In less than a month’s time, voters in the Republic of Ireland will vote in a historic referendum on the future of the country’s stance on reproductive rights.

On 25 May, Irish citizens will decide whether or not to repeal part of their constitution, the Eighth Amendment, which outlaws abortion, even in cases of rape or incest. Abortion is currently permissible when the mother’s life is at risk.

A referendum in 1983 saw the amendment instituted, with the country affirming to protect as far as practicable the equal right to life of the unborn and the mother. Critics of the constitution say the legislation places women at risk of dangerous backstreet abortions. Around nine women travel to another country a day for the of procedure, campaigners have noted. Abortion is also severely restricted north of the border, meaning women often have to travel to northern England, an isolating and financially difficult experience.

The main group advocating repeal, Together for Yes, want to permit access to abortion up to a twelve-week limit and introduce more lenient conditions, such as rape, incest, and foetal abnormality.

The leader of the governing party, Fine Gael, has backed the repeal camp.

In a speech made in Dublin, the Irish leader Leo Varadkar urged voters to consider compassion at the polling booth. The Taoiseach said the amendment was an example of how the nation wrongs women today. “I trust women and I trust doctors,” he said, stating he wanted Ireland “to be able to look women in the eye when for too long we have looked away.”

Mr Varadkar also criticised some of the claims made by the No campaigners asking: “If we really believe the Eighth Amendment will result in five times as many women having an abortion – what does that say about us?”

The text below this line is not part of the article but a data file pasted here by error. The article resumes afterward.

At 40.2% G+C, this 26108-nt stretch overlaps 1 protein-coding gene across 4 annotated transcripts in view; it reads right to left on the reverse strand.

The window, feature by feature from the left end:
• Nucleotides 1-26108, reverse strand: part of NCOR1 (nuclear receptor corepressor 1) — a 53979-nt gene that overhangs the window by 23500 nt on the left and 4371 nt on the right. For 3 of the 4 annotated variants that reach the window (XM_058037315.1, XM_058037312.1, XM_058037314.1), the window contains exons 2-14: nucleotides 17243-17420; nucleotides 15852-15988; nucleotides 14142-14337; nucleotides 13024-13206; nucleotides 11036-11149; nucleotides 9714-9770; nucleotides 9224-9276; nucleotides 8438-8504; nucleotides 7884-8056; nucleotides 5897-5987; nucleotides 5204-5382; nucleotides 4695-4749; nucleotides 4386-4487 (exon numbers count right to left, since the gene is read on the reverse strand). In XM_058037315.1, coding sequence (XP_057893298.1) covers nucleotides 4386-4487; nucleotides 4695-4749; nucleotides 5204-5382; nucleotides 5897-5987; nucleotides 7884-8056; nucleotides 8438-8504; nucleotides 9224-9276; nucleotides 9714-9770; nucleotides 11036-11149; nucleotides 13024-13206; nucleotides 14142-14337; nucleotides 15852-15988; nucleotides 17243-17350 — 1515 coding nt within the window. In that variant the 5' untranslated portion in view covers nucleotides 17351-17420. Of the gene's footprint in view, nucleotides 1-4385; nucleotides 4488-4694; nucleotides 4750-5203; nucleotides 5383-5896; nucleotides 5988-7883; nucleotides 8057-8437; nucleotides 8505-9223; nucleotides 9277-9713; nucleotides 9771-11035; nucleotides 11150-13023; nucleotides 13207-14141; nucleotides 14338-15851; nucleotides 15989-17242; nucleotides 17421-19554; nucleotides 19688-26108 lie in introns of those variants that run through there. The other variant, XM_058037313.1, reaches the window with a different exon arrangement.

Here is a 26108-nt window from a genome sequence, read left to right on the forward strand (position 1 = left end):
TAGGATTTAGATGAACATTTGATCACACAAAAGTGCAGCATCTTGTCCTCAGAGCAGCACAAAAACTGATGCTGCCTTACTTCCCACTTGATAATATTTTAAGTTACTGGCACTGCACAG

The smaller parties, Sinn Fein and Labour, have also endorsed the Yes campaign. “The party I lead is a big tent; there will be no whip, no merits or demerits, just freedom of conscience,” Mr Varadkar stated. Fine Gael politicians who have broken the party line by either opposing or reserving their stance on the referendum include 13 of the party’s 15 ministers of State.

Almost half of people surveyed for a Behaviour & Attitudes/Sunday Times poll said they wanted the amendment to be repealed. 29 percent said they did not want repeal, and 21 percent said they were unsure.

Despite this public support, the debate is controversial and emotionally charged. Tensions peaked last week with the removal of a pro-choice mural in Dublin, which Yes campaigners have dubbed as censorship.

The Catholic Church has been advocating for its members to vote No in the ballot, describing the impact of repeal as ushering in “unrestricted access to abortion”. Both the Church of Ireland primate, Archbishop Richard Clarke, and the Archbishop of Dublin, Michael Jackson, said ending pregnancies “at any stage” was “not an ethical position we can accept”. This is the church’s long-standing position.